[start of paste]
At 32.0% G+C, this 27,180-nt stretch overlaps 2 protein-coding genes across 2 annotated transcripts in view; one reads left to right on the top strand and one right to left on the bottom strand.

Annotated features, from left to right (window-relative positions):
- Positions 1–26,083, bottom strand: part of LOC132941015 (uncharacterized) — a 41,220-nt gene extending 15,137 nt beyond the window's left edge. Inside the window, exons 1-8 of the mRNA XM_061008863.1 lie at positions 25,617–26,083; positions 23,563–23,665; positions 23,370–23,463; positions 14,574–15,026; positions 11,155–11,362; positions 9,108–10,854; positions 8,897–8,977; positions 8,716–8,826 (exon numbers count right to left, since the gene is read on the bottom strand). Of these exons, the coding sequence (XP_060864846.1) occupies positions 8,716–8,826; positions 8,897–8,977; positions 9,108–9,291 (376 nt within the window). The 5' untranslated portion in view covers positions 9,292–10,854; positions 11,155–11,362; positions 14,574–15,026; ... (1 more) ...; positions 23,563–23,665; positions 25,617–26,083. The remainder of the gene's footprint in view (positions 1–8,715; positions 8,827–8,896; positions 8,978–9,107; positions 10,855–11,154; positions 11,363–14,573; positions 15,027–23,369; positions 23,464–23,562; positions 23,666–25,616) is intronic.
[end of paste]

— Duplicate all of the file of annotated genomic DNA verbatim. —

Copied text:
At 32.0% G+C, this 27,180-nt stretch overlaps 2 protein-coding genes across 2 annotated transcripts in view; one reads left to right on the top strand and one right to left on the bottom strand.

Annotated features, from left to right (window-relative positions):
- Positions 1–26,083, bottom strand: part of LOC132941015 (uncharacterized) — a 41,220-nt gene extending 15,137 nt beyond the window's left edge. Inside the window, exons 1-8 of the mRNA XM_061008863.1 lie at positions 25,617–26,083; positions 23,563–23,665; positions 23,370–23,463; positions 14,574–15,026; positions 11,155–11,362; positions 9,108–10,854; positions 8,897–8,977; positions 8,716–8,826 (exon numbers count right to left, since the gene is read on the bottom strand). Of these exons, the coding sequence (XP_060864846.1) occupies positions 8,716–8,826; positions 8,897–8,977; positions 9,108–9,291 (376 nt within the window). The 5' untranslated portion in view covers positions 9,292–10,854; positions 11,155–11,362; positions 14,574–15,026; ... (1 more) ...; positions 23,563–23,665; positions 25,617–26,083. The remainder of the gene's footprint in view (positions 1–8,715; positions 8,827–8,896; positions 8,978–9,107; positions 10,855–11,154; positions 11,363–14,573; positions 15,027–23,369; positions 23,464–23,562; positions 23,666–25,616) is intronic.